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Politics

Interview with Gus Katsoris, Renowned and Beloved Law Professor

NEW YORK – When retired U.S. Senator George J. Mitchell introduced professor Constantine (Gus) Katsoris prior to presenting him with the Feerick Center for Social Justice’s Lifetime Public Service Award named after him, he said “I encourage everyone to read Professor Katsoris’ bio. Until tonight, I thought I led a pretty busy life, but compared to you Gus I know feels I have spent the past few decades lounging on the beach…you have really had a full, productive and meaningful life.”
It is a life that would be very familiar to his fellow Greek-Americans, blending outstanding professional achievement and community and public service with devotion to his family.
Senator Mitchell had direct knowledge of Katsoris’ wife Ann of 54 years, whom he called “a partner in all his good works.” He added “they are the proud parents of three children, Nancy, Louis, and Nicholas, all graduates of Fordham’s business school and law school, and six grandchildren, one of whom is currently a graduate student at the University.
One would have to speak with Katsoris himself, however, to grasp the pride and reverence he feels for his parents, and his appreciation for the foundation they laid for his success.
As hard as Katsoris has worked throughout his life – he is still working; he taught for three hours at Fordham the day he received the award – one can feel the admiration professor Katsoris feels for his parents’ sacrifices and achievements.
His father, Nicholas, arrived from near Sparta at the turn of the last century when he was 10 years old and built a career at his uncle’s food importing firm of Lekas & Drivas.
When he became established he went back to Sparta and married the professor’s mother, Nafsika.
They first lived in Brooklyn, near Ebbets Field, then moved to Washington Heights.
Eventually the Katsoris family moved to Long Beach in Long Island but after two years of high school there, when he was 14 – he was skipped two grades – he rode the LIRR every day to Xavier High School in Manhattan.
He studied accounting and then law at the old Fordham campus at 302 Broadway in Lower Manhattan.
After, his father left Lekas & Drivas and “retired,” he started his own company N. Katsoris, Inc. and hoped Professor Katsoris would go into the family business. He chose instead to study law, but before he was graduated his father died.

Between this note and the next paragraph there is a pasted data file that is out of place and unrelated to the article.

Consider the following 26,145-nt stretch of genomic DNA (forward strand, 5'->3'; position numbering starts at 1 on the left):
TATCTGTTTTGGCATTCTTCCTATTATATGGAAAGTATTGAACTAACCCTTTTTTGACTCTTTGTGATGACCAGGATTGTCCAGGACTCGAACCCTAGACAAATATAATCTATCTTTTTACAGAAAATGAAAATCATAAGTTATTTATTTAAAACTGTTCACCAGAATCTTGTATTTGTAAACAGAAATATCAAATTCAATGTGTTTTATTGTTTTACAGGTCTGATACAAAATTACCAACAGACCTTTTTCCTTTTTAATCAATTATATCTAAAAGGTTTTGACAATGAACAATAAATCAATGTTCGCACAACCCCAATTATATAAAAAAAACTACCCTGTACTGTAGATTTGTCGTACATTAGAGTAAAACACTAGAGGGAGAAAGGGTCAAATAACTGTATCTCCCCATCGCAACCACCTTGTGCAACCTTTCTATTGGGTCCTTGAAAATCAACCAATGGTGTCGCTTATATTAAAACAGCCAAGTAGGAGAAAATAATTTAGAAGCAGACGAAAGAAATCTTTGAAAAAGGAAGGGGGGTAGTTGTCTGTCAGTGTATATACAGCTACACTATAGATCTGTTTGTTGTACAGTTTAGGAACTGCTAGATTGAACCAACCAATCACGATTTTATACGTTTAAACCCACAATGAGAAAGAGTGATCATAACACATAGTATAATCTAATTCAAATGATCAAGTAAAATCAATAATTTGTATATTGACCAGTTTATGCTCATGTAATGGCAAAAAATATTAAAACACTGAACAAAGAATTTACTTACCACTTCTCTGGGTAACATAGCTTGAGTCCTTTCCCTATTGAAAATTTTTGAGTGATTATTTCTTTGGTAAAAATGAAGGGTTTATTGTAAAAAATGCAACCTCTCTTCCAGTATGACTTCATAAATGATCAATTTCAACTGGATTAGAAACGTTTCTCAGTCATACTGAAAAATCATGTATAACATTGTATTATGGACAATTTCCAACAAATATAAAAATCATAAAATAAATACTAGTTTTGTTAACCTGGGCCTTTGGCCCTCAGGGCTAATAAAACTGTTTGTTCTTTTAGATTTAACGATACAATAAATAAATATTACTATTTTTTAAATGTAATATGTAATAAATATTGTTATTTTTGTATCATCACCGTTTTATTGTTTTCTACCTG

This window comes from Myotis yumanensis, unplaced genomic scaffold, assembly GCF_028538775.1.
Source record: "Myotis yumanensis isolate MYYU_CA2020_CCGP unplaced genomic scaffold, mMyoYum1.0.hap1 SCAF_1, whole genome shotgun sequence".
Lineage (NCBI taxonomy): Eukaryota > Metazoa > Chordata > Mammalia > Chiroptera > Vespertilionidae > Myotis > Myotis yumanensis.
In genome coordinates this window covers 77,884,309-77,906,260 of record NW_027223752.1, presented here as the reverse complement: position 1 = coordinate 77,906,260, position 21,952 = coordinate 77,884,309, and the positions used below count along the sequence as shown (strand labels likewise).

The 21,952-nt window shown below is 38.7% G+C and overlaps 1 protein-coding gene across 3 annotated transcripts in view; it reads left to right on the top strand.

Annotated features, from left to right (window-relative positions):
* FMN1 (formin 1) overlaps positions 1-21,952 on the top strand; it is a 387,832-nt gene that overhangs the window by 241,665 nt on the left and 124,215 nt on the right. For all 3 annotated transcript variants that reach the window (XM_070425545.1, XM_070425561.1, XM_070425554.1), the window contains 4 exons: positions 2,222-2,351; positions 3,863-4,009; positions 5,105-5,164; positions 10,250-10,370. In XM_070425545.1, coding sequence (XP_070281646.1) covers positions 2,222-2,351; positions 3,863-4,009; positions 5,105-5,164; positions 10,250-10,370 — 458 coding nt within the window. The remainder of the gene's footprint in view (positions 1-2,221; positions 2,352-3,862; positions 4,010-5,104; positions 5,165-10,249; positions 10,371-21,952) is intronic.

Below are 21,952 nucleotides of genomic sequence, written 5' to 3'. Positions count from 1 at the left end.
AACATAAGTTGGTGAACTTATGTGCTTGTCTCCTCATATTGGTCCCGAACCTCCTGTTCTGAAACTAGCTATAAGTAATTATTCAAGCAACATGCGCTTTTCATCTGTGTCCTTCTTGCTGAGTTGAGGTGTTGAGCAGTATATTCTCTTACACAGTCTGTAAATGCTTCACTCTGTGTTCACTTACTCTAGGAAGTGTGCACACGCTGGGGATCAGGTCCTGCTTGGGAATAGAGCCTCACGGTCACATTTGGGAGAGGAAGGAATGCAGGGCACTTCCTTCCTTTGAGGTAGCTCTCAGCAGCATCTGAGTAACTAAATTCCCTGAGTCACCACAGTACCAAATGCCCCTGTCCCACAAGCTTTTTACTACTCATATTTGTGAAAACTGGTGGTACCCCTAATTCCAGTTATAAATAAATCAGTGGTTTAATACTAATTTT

He had a difficult decision to make. The firm, in which his mother played an active role, was attractive for a number of reasons.
It was an innovative firm, being among the first to package Greek food products in jars, and he told TNH “I studied business at Fordham, and earned a Master’s in tax law at NYU but I learned the most about business working with my father for 10 years.”
The decision was made, however, to wind down the business and sell it to Argyrios Fantis, who was family friends.
During his acceptance speech, Katsoris also thanked the Jesuits – Fordham is a Jesuit institution – whom he first encountered at Xavier. “They were great educators and a great influence on me in my formative years.”
He also thanked “my teachers at the Law School, my mentors who shaped by career and who later became my colleagues and close friends.”
William Hughes Mulligan, Dean of Fordham Law who was his professor and mentor, was the one who encouraged him to complete his degree.
After graduation he joined a major law firm, Cahill, Gordon, & Reindel, where he worked on commercial litigation cases and began doing pro bono work.
He was a Legal Aid Society Volunteer 1960-61 and through the years has served on numerous commissions and boards.
As low man on the totem pole at Cahill, he was assigned to the trial of several organized figures the firm was required to defend.
It was a great experience he told TNH. The defendants were convicted, but they acknowledged – he said they were highly intelligent – that Katsoris mounted the best defense possible given the circumstances.
Turning to politics, one of his lifelong passions (the Brooklyn Dodgers must have broken his heart) Professor Katsoris, a Republican, said he admired politicians; he spotlighted Harry S. Truman, who could rise above party pettiness to get things done.
He is so upset with Congress that he is leaning towards finally supporting term limits. “There is no reason for someone to be in Congress for 40 years,” he said.
Professor Katsoris was awarded the Ellis Island Medal of Honor Award 1999, was inducted into Xavier High School Hall of Fame in 2008 and has received numerous awards from Fordham.
He is proud of his service as a member and as Chairman of School Board of the St. Spyridon Parochial School, and is an Archon of the Ecumenical Patriarchate, among those selected for their Church service rather than for financial contributions.

PHOTO CAPTION: (L-R) Nick and Roula Katsoris with their daughter Julia and niece Kelly and nephew Cole in front of them, and their son Constantine. Gus Katsoris and his wife Ann, their grandson Christopher, and their son Louis with his wife Valerie after the award ceremony.

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